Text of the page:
On Friday, Mitt Romney once again displayed his utter contempt for young voters. Reacting to the massive demonstration against Bank of America in Charlotte last week, Romney told WBTV that the protestors were simply too young to understand the economy or how banks work:
Asked what message he had for the protestors, Romney said, “Unfortunately, a lot of young folks haven’t had the opportunity to really understand how the economy works, and what it takes to put people to work in real jobs, and why we have banks, and what banks do. I understand — it’s a very understandable sentiment if you don’t find a job, and you can’t see rising incomes. You’re going to be angry and looking at someone to blame.
As one of the nearly 1,000 people (young and old) participating in the protests, I have a message for Mitt Romney: Dismiss us if you want, but young voters are not going away. We took to the streets in Charlotte because we know exactly what banks do, and we will not stand by while Bank of America is destroying our environment and our economy.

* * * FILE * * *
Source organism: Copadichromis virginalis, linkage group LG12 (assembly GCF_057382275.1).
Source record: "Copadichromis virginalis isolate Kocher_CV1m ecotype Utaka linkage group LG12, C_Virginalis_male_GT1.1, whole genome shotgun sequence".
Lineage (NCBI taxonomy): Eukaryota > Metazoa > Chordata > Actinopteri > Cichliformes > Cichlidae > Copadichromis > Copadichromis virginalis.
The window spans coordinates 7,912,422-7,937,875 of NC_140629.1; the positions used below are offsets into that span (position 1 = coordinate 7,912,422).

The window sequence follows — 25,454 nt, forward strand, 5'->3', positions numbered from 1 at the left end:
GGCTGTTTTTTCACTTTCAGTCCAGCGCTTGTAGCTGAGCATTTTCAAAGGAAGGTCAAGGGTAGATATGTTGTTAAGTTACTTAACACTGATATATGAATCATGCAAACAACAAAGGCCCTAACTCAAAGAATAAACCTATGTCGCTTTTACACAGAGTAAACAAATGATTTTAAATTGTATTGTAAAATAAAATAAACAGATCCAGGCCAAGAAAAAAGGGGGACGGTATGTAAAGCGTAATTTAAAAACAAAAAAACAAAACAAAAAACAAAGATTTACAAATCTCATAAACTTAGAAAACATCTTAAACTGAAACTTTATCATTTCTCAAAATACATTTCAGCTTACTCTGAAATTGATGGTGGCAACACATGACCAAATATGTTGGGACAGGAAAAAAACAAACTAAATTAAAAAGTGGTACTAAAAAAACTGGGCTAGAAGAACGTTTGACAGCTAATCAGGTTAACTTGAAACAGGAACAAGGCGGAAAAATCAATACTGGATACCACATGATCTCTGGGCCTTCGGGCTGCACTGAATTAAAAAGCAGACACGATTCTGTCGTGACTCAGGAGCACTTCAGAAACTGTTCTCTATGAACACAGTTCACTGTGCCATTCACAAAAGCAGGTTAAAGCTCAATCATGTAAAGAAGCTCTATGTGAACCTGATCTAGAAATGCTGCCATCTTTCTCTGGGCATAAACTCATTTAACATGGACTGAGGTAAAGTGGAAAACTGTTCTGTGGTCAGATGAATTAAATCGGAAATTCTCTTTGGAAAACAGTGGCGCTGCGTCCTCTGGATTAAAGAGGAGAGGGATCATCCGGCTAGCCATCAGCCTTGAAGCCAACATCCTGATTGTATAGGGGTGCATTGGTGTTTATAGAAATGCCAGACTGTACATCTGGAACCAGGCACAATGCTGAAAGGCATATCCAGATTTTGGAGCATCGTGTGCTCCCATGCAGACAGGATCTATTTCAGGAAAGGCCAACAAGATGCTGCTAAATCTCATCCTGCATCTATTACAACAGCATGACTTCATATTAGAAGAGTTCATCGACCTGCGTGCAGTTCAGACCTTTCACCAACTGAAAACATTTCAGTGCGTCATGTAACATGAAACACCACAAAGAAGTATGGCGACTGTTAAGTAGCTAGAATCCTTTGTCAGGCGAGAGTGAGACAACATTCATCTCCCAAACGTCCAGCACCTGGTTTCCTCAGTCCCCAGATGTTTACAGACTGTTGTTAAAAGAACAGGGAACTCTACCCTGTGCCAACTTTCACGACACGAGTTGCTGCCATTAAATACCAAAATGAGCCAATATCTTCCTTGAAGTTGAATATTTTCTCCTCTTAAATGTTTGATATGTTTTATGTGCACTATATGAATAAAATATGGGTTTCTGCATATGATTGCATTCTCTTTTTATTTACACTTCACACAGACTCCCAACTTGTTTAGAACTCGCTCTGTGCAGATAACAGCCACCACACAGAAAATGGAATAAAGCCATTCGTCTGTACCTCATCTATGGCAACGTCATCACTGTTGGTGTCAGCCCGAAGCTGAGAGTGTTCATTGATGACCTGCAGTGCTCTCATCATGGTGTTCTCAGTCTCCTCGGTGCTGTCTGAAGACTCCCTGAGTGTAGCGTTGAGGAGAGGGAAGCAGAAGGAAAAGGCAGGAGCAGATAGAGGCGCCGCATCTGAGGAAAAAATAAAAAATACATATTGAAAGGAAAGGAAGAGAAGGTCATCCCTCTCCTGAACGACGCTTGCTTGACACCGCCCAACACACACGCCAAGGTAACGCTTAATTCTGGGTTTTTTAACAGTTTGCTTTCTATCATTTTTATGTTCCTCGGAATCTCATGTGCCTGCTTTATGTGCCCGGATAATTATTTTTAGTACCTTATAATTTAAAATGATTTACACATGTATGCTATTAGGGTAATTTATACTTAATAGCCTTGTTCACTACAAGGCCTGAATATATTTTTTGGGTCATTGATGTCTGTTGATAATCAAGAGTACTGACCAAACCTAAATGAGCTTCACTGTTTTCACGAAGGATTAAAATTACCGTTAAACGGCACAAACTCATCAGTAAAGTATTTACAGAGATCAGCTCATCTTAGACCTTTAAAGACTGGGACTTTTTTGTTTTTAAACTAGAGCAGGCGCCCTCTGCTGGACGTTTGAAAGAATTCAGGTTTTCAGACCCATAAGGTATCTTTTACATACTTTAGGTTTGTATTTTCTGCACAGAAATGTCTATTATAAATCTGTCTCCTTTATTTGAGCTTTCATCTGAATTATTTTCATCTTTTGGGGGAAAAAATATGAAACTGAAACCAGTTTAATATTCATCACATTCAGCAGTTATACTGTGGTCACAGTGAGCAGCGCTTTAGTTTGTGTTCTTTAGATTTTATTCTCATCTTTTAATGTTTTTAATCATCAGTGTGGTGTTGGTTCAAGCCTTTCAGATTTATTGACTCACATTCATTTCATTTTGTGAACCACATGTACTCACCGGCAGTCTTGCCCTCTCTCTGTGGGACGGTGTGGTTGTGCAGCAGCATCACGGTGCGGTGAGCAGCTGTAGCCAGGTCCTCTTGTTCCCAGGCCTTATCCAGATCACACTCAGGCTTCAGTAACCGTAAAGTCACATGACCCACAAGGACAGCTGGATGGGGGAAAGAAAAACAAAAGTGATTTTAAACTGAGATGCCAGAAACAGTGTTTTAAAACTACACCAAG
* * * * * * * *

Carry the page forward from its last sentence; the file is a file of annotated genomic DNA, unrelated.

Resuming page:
Mr. Romney, here’s a few things we know about what Bank of America does:
- Bank of America is the #1 funder of dirty coal, underwriting $4.3 billion over two years for the industry that poses the greatest threat to our health and the climate;
- Bank of America invests heavily in devastating mountaintop removal mining which poisons communities and kills jobs;
- Bank of America has foreclosed on more homes than any other financial institution in the country;
- Bank of America required a $45 billion taxpayer bailout to prevent the collapse of the American economy, and then gave CEO Brian Moynihan a “performance bonus” of $9.05 million.
Mitt, you want to talk about creating real jobs? Here’s a suggestion: instead of giving billions of dollars in government handouts to the fossil fuel industry, let’s invest in clean energy solutions that will not only protect our health and the climate, but will create 5 million clean energy jobs that can’t be shipped overseas.
Cross-posted from WeArePowerShift.org